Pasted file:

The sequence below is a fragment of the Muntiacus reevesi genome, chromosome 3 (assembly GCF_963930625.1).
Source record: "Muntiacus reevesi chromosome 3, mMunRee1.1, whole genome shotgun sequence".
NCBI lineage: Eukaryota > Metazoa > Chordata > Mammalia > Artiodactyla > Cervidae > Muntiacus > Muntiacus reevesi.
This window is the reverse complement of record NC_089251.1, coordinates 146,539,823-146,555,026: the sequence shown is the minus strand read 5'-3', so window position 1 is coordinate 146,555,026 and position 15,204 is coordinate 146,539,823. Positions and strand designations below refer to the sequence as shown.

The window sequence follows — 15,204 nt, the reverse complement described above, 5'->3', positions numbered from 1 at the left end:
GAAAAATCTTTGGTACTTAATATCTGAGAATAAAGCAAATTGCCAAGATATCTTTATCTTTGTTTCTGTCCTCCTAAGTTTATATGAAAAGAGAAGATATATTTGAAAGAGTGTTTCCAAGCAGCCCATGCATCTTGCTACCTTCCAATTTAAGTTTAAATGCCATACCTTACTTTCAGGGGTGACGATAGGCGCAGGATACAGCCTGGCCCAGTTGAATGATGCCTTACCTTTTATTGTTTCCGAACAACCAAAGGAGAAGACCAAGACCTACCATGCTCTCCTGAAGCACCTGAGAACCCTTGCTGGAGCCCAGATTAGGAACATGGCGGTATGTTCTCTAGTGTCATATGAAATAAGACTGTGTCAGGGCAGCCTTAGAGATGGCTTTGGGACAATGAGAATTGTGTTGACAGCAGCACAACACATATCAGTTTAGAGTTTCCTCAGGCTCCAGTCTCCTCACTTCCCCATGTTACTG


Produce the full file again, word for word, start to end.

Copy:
The sequence below is a fragment of the Muntiacus reevesi genome, chromosome 3 (assembly GCF_963930625.1).
Source record: "Muntiacus reevesi chromosome 3, mMunRee1.1, whole genome shotgun sequence".
NCBI lineage: Eukaryota > Metazoa > Chordata > Mammalia > Artiodactyla > Cervidae > Muntiacus > Muntiacus reevesi.
This window is the reverse complement of record NC_089251.1, coordinates 146,539,823-146,555,026: the sequence shown is the minus strand read 5'-3', so window position 1 is coordinate 146,555,026 and position 15,204 is coordinate 146,539,823. Positions and strand designations below refer to the sequence as shown.

The window sequence follows — 15,204 nt, the reverse complement described above, 5'->3', positions numbered from 1 at the left end:
GAAAAATCTTTGGTACTTAATATCTGAGAATAAAGCAAATTGCCAAGATATCTTTATCTTTGTTTCTGTCCTCCTAAGTTTATATGAAAAGAGAAGATATATTTGAAAGAGTGTTTCCAAGCAGCCCATGCATCTTGCTACCTTCCAATTTAAGTTTAAATGCCATACCTTACTTTCAGGGGTGACGATAGGCGCAGGATACAGCCTGGCCCAGTTGAATGATGCCTTACCTTTTATTGTTTCCGAACAACCAAAGGAGAAGACCAAGACCTACCATGCTCTCCTGAAGCACCTGAGAACCCTTGCTGGAGCCCAGATTAGGAACATGGCGGTATGTTCTCTAGTGTCATATGAAATAAGACTGTGTCAGGGCAGCCTTAGAGATGGCTTTGGGACAATGAGAATTGTGTTGACAGCAGCACAACACATATCAGTTTAGAGTTTCCTCAGGCTCCAGTCTCCTCACTTCCCCATGTTACTG